Review copy courtesy of the publisher.
Wow, what a first book for an author! It had me on pins and needles and I wanted to put it down because I couldn't handle the suspense anymore!
The book is told from the viewpoint of Ben Fitzgerald, Deputy Coroner of Los Angeles County. Its 1962 and Marilyn Monroe has just been found in her Brentwood home. Ben is called to the scene, ostensibly to notify next of kin. He notices some things amiss and his curiosity gets the best of him. He begins to ask questions and do his own detective work, in a case where it seems no one wants to be a part of it. Ben gets tangled up with a reporter, Jo Carnahan, who is also looking into the seedier details of Marilyn's death. As Ben gets more deeply involved in his investigation, strange things start happening to him, bad things start to happen to him as well. The question becomes not just "What REALLY happened to Marilyn?"; it become more "Will Ben survive?"
I love the subject of this book! I love any and all conspiracy theories, no matter how far fetched. I think it makes life seem less mundane if there is a secret reason behind seemingly tragic, random events. The death of Marilyn Monroe is one of those tragic events that I think a lot of people want there to be meaning to. It wasn't just that Marilyn was a sad, depressed, unstable woman with a family history of mental illness; it was that Marilyn knew too much, knew things she shouldn't and just wasn't smart enough to keep quiet about it all. I, too, hope/wish that there is more meaning behind Marilyn's death, which is why I continued with the book, even when I didn't want to.
I thought that the way the author wrote this book was exceedingly confusing. It's told from Ben's point of view but Ben is telling his story to someone. We never find out who he was telling his story to, only that he calls this person, "Doc". I'm pretty sure that he was talking to a shrink in either a hospital or jail because there is mention of "Psych Eval" written on the side of a box that his name is written on and that Doc places the recordings of Ben telling his story. But to be honest, I was never really sure. Later, when Ben is reading the Marilyn's diary, it's difficult to tell when the journal entry ends and when Ben starts speaking again. I think you get used to it because the further I read in the book, the less I noticed it. Either that or I was so confused that I just quit caring. Also, I never quite knew if Jo was helping Ben or setting him up for failure. I feel like I never got a definitive answer on that either. The side story about Ben's son and Ben's soon-to-be ex-wife also confused me. Was his wife dating a mobster? If yes, why? I mean, was the mobster dating Ben's wife to get closer to Ben or was it a coincidence? I have tons of unanswered questions, just like those...
That was what I didn't like about the book. What I did like about the book is a much more extensive list. I loved (and hated!) how on the edge of my seat this book made me feel! I felt like danger was lurking around every corner for Ben. Actually, I felt like I should be looking over my shoulder while I was reading it. I was sure I would see someone watching me from behind mirrored sunglasses or following me home! Gah! I also loved that I couldn't tell what was fiction and what was truth in this book. I only know some vague details of Marilyn's death and that there are a lot of unanswered questions surrounding it but what parts of this book are true? Were the autopsy findings in the book the real autopsy findings? Was there a diary? Were there recordings? Were the recordings made at Marilyn's request? Then, there were times that I was thinking that maybe, just maybe, Ben WAS crazy! I mean, some of the phrases he uses and the way he would talk, he sounded crazy to me. For example, throughout the book, his wife complains that he lives in a dirty motel and that he shouldn't take their kid there but he says that it isn't a motel; that it's an apartment. Later, he's talking about something and says that he goes back to his hotel and then he tells the Doc to strike that from the record; that it's an apartment. I mean, does that MATTER at this point?! So it seemed like Ben was fixated on these little details that he shouldn't be worrying about right then, which, to me, came off as sort of crazy sounding.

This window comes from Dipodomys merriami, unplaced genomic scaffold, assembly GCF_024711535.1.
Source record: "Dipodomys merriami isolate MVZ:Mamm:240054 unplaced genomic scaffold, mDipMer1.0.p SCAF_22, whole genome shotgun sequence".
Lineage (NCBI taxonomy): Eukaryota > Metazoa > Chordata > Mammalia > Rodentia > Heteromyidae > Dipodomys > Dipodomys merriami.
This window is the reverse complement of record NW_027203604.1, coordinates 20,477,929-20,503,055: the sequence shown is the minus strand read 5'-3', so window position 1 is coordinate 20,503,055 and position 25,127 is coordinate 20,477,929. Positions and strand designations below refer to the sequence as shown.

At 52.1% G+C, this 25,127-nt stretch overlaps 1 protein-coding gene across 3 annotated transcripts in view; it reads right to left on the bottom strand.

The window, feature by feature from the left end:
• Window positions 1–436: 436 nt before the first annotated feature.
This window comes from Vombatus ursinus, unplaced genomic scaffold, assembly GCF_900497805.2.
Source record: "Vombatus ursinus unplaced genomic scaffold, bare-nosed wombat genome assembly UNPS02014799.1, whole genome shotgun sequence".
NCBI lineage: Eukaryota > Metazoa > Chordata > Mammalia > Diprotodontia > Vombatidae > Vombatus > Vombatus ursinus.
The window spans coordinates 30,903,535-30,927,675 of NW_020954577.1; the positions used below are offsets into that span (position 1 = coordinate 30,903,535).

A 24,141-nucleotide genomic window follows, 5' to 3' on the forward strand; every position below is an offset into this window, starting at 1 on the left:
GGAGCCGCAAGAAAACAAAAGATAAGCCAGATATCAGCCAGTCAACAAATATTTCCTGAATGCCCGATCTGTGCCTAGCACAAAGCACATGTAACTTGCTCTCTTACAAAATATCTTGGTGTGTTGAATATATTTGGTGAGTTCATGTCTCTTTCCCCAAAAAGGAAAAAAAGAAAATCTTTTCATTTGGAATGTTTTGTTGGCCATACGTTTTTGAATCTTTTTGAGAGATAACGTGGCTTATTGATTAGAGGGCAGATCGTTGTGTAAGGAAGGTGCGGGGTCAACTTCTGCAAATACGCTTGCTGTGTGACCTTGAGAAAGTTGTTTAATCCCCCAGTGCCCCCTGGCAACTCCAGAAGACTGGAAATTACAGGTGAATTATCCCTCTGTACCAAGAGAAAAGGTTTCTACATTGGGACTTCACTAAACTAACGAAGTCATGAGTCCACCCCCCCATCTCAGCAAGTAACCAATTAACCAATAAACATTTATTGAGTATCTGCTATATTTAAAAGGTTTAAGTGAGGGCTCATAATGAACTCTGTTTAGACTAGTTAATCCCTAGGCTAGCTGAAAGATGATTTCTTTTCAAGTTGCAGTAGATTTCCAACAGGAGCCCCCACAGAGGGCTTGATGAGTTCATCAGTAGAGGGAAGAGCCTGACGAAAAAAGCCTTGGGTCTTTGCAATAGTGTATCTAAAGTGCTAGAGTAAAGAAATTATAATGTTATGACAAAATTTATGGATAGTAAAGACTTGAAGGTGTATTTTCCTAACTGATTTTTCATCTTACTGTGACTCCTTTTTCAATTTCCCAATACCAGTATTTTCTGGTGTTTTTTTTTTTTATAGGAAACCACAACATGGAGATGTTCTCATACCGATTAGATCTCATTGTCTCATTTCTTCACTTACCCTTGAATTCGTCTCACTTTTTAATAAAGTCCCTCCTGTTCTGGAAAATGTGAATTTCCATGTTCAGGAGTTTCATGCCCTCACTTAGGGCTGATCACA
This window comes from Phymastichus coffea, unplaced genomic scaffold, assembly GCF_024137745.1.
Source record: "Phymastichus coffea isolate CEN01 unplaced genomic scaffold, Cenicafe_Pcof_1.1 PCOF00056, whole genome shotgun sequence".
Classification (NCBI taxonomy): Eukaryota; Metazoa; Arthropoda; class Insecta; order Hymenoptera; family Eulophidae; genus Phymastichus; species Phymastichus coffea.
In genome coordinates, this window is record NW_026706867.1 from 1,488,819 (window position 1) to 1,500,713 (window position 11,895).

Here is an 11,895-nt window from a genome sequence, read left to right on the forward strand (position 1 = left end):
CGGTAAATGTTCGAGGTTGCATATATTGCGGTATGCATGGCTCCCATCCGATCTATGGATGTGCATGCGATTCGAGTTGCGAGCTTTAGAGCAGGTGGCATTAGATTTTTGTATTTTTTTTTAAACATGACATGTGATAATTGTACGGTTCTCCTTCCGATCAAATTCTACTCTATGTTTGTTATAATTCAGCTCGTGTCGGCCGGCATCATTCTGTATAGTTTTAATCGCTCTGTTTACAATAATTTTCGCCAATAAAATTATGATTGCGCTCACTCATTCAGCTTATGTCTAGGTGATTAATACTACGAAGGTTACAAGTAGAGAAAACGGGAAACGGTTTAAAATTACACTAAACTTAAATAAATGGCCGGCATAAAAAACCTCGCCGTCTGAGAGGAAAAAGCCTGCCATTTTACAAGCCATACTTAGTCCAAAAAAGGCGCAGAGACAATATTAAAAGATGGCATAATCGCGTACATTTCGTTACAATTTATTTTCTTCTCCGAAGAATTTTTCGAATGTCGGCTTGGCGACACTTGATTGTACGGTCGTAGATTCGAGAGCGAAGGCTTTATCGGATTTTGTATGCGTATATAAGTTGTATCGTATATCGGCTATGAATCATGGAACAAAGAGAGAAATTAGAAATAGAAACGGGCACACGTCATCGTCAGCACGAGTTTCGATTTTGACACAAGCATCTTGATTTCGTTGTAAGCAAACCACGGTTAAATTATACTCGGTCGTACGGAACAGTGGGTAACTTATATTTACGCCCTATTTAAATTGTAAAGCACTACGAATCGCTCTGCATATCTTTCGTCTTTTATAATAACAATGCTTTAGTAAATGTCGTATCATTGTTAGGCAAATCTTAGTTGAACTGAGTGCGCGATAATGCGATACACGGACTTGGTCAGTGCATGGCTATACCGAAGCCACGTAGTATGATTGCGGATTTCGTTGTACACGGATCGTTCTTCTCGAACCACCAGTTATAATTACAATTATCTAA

I liked this book but I didn't love it. I thought the pacing was a little uneven. It seemed very slow at some points, bogged down in details about the time period. Towards the end, the paced picked up and it was much better. I thoroughly enjoyed the fact that this mystery was about the death of Marilyn Monroe, which can have so many interesting elements: The Mob, Cuba, The Kennedys, drugs, booze, Frank Sinatra. And I loved that in some ways, everyone had a hand in Marilyn's death. That no one was blameless, not even her friends. The author wraps up the ending in a neat little package but still manages to throw in one last surprise. Well, two surprises if you don't see the ending coming. I would recommend this book to anyone who has a serious interest in the death of Marilyn Monroe, or who enjoys historical fiction.
By the way, you may be asking yourself (as I was), so what IS the empty glass, referenced in the title? This part, I can tell you: the empty glass is referring to the empty glass that was found in Marilyn's room that was NOT there originally. She's said to have had to taken pills (if this was, in fact, a suicide), but there was no water glass in her room. If she took so many pills (50-60), how was she able to get them down? Again, I don't know how much of this is fiction and how much is truth so you'll have to come to your own conclusions about that!